It was only a matter of time before Maersk EEE would lose its crown as “the biggest” container ship. Orders by China Shipping Container Lines and United Arab Shipping Co in the past couple of months have added at least an extra 400 teu over the Maersk record breakers.
The race to build megaships is making ports follow suit. Mega-cranes and mega-yards are sure to follow. Is this race to “mega” sizes really justified by economic developments and trade trends? It is an important question, because supersizing vessels and ports requires tremendous amounts of money and given the length of time to construct each one it’s a very high bet on a distant future.
The case of both the lines and the ports hinges on the fact that not all of their competitors will be able to sustain that level of investment, thus providing them with the long term competitive advantage. But their real bet is that the historical cycles of trade will be consistently repeated into the future. In that “post-great depression” scenario, the recovery would favour nations connected by the established East-West trade links and support the trend to mega-sizing the ships and ports.
Intriguingly, an alternative scenario could play out. As the economics of production change in the East and the economics of buying change in the West, the recovery might not favour only the East-West trade, but spread unevenly over narrower markets. For example, a more diffused intra-Asia and increasing South-South trading focus could replace the massive East-West flows and change the dynamics for both shippers and ports. Of those possible new massive trade lanes, the most intriguing will be the influence of trade volumes between China and Africa.
Over the last ten years, trade between Africa and China grew from $15bn to about $200bn today and has a potential to grow 30-40% year-over-year. If this trade maintains the current pace of growth, then a few things may happen. If this growth trend accelerates further, carriers’ network planners need to consider new patterns of lanes and stops shifting from the northeast China ports to the south China ports, and the transhipment strategy changing from Singapore and Malaysia to Colombo and the Gulf. The fast rail connection linking central and south China to Laos could enable larger container flows feeding Myanmar ports in Thilawa, and maybe breathe new life into the container port of Dawei, neither currently considered by major lines. Shifts in volumes to ports which did not invest in handling mega-ships could favour carriers with smaller vessels near that magical number of 7,000 teu and change the economics of many rotations. This would nicely match the Asia-Africa trade, as there is hardly any African port capable of handling massive ships. The constraints are not limited to the lack of appropriate shore equipment and shallow drafts, but also the technical know-how of the workforce.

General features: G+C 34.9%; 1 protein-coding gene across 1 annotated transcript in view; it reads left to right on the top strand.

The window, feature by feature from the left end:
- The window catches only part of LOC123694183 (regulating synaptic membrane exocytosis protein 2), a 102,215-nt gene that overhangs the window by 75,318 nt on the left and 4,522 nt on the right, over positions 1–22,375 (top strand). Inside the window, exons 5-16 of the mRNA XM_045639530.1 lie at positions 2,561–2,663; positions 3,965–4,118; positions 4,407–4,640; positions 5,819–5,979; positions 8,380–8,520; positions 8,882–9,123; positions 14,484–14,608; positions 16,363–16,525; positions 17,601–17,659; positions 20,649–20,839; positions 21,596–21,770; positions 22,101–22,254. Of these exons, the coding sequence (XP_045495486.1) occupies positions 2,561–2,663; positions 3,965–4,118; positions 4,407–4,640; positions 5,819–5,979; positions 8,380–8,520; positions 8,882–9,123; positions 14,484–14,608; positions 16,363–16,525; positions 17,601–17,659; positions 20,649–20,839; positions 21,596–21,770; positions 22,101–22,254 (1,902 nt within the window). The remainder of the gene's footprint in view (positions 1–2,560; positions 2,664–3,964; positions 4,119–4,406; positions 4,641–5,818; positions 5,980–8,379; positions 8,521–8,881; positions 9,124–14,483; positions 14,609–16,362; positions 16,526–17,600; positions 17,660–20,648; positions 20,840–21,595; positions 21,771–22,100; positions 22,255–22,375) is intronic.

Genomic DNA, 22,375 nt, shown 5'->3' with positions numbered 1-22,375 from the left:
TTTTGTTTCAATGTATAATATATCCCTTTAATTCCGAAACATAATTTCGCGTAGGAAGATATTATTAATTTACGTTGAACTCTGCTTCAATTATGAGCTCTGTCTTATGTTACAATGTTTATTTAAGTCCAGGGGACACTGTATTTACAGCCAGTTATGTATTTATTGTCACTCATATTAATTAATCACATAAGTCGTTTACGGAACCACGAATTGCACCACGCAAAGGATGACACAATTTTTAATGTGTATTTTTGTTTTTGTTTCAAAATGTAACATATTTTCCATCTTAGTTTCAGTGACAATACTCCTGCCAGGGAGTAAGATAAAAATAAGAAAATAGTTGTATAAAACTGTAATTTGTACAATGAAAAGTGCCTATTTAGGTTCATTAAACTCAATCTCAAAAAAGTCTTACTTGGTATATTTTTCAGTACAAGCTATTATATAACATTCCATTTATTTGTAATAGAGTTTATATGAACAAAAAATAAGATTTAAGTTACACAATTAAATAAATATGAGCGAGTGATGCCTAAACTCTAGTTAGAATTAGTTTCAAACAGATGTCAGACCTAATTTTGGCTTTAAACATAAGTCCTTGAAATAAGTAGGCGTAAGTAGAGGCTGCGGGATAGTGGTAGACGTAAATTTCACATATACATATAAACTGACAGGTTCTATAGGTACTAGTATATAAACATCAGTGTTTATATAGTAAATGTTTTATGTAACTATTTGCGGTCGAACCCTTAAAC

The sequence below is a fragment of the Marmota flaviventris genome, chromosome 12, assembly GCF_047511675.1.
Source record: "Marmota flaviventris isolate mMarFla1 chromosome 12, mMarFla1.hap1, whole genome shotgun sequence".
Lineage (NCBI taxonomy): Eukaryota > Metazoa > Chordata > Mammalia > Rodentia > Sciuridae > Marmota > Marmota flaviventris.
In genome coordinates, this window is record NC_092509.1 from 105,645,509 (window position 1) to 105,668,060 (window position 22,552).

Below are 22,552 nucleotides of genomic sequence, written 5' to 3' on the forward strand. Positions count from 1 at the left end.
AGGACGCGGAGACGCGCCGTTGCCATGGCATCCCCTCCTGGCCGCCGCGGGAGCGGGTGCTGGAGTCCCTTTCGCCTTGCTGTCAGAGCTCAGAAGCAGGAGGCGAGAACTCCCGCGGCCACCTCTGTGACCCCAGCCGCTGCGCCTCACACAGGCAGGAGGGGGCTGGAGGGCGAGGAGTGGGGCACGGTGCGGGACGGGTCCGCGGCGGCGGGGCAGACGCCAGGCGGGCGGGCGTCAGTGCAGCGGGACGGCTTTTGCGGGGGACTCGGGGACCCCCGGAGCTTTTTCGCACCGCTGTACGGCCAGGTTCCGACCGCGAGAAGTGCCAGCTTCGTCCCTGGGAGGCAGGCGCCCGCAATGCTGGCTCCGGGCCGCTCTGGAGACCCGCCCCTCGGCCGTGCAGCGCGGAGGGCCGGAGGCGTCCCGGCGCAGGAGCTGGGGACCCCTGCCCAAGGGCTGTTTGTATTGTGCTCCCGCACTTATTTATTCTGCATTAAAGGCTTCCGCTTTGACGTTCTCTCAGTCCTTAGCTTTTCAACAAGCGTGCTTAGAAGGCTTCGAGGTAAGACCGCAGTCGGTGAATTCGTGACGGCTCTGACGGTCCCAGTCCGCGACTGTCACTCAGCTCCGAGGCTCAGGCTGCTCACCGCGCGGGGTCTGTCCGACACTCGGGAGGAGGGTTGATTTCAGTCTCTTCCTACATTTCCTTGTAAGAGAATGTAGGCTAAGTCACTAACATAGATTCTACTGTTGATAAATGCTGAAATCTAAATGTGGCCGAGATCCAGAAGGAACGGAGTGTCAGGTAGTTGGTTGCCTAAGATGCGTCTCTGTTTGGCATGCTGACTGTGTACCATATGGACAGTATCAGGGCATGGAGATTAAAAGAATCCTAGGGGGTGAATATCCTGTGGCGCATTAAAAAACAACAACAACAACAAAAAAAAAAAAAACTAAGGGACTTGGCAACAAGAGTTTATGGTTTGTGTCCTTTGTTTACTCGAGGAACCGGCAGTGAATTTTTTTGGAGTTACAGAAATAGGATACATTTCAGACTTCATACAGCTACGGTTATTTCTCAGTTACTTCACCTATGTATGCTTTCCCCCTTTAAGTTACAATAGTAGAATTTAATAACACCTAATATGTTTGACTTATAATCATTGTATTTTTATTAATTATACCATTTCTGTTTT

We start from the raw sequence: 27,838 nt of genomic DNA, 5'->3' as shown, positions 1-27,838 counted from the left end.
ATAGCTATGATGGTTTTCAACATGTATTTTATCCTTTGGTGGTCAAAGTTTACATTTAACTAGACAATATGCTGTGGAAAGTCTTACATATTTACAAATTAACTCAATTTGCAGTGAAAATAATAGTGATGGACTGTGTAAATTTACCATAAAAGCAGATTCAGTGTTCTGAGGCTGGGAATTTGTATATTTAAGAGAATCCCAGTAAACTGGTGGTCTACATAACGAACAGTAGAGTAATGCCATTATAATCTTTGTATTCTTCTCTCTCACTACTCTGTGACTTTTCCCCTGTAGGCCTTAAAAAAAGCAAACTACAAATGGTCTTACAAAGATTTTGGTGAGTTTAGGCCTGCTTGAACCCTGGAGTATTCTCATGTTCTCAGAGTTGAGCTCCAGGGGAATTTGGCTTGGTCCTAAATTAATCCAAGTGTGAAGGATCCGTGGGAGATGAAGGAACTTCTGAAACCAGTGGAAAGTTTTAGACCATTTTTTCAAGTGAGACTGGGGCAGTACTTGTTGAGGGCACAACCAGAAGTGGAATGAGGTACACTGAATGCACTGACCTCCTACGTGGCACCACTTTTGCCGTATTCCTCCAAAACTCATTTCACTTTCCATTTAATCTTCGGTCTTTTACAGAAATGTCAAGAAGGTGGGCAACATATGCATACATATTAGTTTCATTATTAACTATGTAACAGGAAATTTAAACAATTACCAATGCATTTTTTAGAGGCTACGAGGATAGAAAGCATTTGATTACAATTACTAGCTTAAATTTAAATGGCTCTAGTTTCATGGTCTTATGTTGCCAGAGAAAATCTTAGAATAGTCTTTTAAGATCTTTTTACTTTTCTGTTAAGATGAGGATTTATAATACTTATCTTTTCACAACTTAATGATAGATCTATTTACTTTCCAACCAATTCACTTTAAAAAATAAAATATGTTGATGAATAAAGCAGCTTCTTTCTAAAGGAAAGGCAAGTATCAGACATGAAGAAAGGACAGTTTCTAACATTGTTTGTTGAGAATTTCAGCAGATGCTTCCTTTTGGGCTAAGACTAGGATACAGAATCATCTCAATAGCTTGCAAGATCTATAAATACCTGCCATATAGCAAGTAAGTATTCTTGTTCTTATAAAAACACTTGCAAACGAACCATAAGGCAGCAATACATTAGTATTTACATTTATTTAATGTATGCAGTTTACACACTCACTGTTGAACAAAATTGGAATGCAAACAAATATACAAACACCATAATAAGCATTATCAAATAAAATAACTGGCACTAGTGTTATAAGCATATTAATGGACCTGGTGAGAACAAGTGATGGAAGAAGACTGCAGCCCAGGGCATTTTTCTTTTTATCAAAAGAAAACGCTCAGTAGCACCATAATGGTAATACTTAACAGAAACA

Even if the ports invested in handling megaships, another problem would be just outside of their gates. Africa lacks efficient, high volume transportation corridors to move goods inland. Configuration of roads and railways make it virtually impossible to serve large swaths of land from a few massive mega-ports. Still, the rapid growth of Asia-Africa trade could provide an opportunity for the creation of new, highly efficient and cost-effective ports integrating gateway and trans-shipment services. A closer look at the East Africa shows such an opportunity.
Dar es Salaam and Mombassa are currently struggling with upgrades to the terminals and insufficient logistics infrastructure outside the port gates. The extension of the rail line between Angola and Zambia all the way to Dar es Salaam could of course strengthen the power of the existing port, but it could also spur development of new terminals outside of Dar es Salaam. Further development of East Africa –West Africa rail connections could diminish the significance of the existing logistics chains running between Durban and the rest of Africa.
These developments could represent an opportunity for direct investments from China and expansion of the Asia-Africa trade. In that context, adding a pearl or two to the string of Chinese container port investments could have a great effect on future investments in the shipping fleets and fleet profitability. Yet another argument for carrier’s network economists and planners to review their strategies for developing fleets and trade lanes.